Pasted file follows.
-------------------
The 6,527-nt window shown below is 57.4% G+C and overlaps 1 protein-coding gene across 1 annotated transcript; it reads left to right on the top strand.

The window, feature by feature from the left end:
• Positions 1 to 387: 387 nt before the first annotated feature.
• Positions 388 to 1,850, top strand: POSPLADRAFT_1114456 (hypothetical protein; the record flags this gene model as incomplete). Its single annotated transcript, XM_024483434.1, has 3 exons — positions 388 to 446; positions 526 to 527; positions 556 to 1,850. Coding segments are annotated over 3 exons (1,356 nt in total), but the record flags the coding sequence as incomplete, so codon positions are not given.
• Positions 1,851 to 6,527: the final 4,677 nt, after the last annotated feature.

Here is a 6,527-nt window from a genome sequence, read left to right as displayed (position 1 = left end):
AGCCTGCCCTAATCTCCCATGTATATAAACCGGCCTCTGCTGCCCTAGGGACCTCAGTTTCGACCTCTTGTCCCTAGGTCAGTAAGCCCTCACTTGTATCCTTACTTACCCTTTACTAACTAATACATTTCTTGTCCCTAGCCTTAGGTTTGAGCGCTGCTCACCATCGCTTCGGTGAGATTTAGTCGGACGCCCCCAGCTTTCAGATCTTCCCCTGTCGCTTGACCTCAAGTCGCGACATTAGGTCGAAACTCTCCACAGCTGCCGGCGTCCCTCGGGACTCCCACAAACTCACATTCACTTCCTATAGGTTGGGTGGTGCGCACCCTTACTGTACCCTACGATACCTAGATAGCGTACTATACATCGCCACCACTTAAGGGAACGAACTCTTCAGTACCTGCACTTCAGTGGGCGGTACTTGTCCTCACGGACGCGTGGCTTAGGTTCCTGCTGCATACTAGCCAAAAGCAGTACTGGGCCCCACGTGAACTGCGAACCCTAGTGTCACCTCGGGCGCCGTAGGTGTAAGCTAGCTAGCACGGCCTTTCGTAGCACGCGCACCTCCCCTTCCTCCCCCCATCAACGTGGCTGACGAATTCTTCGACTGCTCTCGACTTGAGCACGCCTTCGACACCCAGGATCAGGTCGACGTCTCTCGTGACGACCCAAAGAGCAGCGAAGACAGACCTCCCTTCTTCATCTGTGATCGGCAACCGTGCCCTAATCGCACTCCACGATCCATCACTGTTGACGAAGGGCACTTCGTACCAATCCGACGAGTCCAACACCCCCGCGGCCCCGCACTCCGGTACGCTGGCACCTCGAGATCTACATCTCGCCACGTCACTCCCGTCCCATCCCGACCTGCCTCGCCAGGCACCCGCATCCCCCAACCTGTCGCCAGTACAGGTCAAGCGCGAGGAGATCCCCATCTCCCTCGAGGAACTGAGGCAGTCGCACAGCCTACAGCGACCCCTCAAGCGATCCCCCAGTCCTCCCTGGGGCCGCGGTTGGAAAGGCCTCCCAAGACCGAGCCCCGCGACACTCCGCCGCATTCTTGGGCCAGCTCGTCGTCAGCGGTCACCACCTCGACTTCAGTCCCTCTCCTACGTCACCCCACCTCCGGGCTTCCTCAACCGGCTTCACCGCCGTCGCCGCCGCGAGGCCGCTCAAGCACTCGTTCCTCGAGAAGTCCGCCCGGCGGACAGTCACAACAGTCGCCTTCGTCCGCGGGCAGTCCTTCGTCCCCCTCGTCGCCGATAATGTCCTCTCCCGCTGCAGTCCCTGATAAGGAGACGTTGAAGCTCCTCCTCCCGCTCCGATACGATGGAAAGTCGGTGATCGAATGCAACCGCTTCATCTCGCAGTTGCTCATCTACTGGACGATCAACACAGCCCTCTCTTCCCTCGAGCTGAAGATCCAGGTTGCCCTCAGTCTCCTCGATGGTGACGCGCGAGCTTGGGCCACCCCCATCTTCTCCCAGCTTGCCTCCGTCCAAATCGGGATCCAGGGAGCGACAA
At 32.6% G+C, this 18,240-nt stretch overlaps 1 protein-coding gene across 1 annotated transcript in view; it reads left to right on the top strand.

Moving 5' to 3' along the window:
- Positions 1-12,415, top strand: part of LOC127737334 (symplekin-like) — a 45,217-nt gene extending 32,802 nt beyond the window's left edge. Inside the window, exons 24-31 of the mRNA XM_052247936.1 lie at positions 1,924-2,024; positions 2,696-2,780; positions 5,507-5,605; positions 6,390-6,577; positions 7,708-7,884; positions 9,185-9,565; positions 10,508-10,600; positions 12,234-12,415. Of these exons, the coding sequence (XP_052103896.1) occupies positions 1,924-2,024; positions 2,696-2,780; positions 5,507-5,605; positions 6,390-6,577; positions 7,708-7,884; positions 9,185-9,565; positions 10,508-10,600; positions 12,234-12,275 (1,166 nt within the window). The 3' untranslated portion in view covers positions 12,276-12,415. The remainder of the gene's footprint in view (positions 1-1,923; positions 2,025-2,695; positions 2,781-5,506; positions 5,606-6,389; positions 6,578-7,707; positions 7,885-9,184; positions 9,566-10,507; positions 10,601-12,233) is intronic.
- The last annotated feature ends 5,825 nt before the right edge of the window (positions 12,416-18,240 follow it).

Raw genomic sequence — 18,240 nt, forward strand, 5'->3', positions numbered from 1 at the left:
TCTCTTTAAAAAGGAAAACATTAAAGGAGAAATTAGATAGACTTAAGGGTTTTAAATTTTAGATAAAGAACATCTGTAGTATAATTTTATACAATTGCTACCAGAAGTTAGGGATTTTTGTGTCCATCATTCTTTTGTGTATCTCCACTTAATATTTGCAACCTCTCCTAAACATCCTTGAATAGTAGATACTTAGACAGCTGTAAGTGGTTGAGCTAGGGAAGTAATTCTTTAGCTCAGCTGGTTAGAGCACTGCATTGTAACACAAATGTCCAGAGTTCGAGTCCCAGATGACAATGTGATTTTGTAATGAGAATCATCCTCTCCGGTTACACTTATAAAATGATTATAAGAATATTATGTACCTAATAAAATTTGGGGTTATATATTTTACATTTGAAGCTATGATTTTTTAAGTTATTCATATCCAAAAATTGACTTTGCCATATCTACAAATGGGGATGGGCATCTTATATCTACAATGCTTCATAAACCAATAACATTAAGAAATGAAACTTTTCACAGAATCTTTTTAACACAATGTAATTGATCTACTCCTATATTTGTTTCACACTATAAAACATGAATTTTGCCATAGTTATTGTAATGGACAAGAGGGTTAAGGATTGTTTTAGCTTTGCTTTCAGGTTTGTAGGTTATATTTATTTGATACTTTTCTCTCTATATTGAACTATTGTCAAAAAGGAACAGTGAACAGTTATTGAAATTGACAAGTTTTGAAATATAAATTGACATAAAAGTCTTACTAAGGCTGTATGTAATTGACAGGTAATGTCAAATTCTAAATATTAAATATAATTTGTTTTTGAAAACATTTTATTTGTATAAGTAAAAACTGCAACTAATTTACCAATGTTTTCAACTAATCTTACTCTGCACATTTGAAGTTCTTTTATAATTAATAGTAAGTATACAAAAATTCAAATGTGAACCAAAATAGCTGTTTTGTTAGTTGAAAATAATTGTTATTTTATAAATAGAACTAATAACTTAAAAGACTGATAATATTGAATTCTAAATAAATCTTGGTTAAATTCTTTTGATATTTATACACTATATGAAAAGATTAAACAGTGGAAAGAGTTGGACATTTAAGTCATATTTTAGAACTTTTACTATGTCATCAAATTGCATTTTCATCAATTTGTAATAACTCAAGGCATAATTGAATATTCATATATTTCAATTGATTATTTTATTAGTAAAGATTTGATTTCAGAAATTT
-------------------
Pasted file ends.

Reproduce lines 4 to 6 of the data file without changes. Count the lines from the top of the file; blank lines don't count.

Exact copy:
• Positions 388 to 1,850, top strand: POSPLADRAFT_1114456 (hypothetical protein; the record flags this gene model as incomplete). Its single annotated transcript, XM_024483434.1, has 3 exons — positions 388 to 446; positions 526 to 527; positions 556 to 1,850. Coding segments are annotated over 3 exons (1,356 nt in total), but the record flags the coding sequence as incomplete, so codon positions are not given.
• Positions 1,851 to 6,527: the final 4,677 nt, after the last annotated feature.

Here is a 6,527-nt window from a genome sequence, read left to right as displayed (position 1 = left end):